day 20

Every morning for the last few days we find dozens of little insect wings in front of our door. I think they are from male termites who loose the wings and then crawl around sometimes into the building where they die.

I had the unique opportunity to get an introduction into Zambian culture by a local pastor and his wife. he had three students for this lecture: Isabel, a German missionary in training, Ruth, a Canadian volunteer, and me.  Here are a few things i’ve learned:

Read more

day 18

Twice every week we have traditional Zambian food, consisting of Nshima (looks like mashed potatoes, but is made from corn) and various dishes of meat and vegetables. Typical vegetables are beans, spinach and aubergines of which they have a slightly different local variety.

We also eat a lot of locally grown fruits: mangos and bananas. The mangos here are bit different than the sort you get in European supermarkets. They are sweeter but more fibrous. Apart from that the food is sort of international english, but it still takes most newcomers a while to adjust to it. Most have stomach problems in the first weeks.

We have two children at our dorm who are HIV positive. Both have scars on their skin from previous injuries or infections.

Read more

first 2 weeks in Zambia

I have been here in Zambia for over 20 days now. 3 of them I was ill, but still there’s plenty to write about. Sadly I can’t upload any pictures yet, but they’ll come soon.
The Amano Christian School is a small school funded by donations from Europe and some companies. It has about 40 students, who are weekly or termly boarders plus another 40 odd students that come every day from the near vicinity.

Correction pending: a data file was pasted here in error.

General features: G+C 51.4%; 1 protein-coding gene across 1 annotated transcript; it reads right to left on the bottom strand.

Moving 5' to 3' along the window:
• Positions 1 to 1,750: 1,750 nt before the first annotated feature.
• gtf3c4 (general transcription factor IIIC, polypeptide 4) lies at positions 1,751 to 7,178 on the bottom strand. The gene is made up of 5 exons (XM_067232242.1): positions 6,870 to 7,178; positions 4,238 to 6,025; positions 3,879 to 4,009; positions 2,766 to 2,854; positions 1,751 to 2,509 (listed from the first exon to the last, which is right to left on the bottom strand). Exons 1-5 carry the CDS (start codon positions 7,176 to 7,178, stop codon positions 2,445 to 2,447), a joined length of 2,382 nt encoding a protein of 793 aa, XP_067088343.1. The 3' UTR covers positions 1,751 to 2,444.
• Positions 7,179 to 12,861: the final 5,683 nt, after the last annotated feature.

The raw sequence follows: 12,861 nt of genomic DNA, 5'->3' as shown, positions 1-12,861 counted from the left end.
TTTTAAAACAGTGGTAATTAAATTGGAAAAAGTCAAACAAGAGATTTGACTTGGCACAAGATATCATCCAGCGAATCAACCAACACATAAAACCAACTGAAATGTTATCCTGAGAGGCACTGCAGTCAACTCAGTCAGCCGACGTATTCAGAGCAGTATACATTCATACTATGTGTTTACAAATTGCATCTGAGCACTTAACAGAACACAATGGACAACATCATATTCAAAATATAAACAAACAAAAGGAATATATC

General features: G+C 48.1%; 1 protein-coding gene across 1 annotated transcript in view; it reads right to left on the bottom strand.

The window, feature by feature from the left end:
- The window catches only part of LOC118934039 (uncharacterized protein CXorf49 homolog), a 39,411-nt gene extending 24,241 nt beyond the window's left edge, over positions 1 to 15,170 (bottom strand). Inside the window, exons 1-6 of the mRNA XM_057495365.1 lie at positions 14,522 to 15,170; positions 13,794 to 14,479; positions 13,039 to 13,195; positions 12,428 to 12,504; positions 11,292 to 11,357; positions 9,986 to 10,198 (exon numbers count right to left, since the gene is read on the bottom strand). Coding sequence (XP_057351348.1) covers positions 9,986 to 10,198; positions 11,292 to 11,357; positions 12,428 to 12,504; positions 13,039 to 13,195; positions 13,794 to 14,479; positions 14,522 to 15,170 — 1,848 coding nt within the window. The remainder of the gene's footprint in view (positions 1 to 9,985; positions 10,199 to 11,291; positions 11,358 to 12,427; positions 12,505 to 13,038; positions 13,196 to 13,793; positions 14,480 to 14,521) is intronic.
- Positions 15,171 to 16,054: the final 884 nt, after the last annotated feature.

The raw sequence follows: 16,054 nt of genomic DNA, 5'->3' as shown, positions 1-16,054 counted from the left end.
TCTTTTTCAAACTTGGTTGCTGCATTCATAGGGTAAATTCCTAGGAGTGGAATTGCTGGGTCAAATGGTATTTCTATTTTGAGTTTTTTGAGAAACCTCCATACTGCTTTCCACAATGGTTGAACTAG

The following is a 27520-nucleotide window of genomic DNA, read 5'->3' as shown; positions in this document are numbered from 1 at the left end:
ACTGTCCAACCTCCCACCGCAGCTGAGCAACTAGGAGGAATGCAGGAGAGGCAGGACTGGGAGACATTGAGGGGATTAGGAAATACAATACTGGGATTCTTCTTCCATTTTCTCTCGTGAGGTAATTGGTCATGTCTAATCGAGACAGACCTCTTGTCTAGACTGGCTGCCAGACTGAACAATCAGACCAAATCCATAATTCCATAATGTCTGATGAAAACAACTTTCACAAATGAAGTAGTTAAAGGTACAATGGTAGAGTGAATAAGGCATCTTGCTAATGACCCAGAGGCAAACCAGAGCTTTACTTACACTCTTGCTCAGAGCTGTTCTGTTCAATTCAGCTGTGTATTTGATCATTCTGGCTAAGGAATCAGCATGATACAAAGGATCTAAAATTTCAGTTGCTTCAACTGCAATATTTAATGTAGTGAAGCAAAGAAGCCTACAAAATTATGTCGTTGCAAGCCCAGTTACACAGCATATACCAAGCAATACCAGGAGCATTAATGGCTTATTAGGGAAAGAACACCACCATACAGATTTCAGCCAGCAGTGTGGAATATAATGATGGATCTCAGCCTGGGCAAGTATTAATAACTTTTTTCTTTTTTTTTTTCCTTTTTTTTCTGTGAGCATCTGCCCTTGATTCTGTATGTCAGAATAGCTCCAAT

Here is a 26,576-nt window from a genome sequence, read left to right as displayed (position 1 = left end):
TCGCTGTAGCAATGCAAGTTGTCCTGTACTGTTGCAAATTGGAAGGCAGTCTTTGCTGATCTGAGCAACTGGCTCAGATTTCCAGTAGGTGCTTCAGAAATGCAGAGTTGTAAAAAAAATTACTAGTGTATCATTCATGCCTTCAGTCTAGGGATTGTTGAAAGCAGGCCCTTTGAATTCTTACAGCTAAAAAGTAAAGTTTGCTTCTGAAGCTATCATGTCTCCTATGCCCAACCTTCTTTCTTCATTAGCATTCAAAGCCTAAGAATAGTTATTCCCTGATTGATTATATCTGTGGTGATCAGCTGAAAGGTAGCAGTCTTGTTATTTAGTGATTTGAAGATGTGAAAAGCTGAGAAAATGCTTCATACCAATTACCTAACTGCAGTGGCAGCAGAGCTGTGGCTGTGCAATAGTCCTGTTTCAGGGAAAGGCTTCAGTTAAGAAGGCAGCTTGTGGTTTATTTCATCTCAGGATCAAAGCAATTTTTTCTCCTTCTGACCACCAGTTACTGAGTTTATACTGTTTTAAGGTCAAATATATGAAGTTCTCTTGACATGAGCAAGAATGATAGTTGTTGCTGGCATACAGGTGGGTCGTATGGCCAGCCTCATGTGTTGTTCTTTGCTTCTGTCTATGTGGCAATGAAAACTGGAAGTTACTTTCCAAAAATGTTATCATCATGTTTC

Read more

First stop: Austria

I spent 2 weeks at my parent’s home in Austria over Christmas. The whole family was there. It was a miracle that everything to do with my move from the UK to Austria went as well as it did. On the day we left there was no other way out of the country apart from the car ferry: planes and trains were delayed and many got canceled. Heathrow was shut down for days because of the snow. Christmas and New Year happened in good family tradition with lots of Japanese style food.

Tomorrow we are heading towards Germany for the annual MK get together of the Liebenzell Mission, which is always a fun time. MK stands for missionary kids. They are a funny bunch who have grown up in different countries all over the world – wherever their parents were working at that time. Many find life in Europe a bit difficult.

In 5 days I will take off from Stuttgart to go to Lusaka, from where I’ll take another plane for a short trip to Ndola, where somebody will pick me up to go to my destination: Chingola.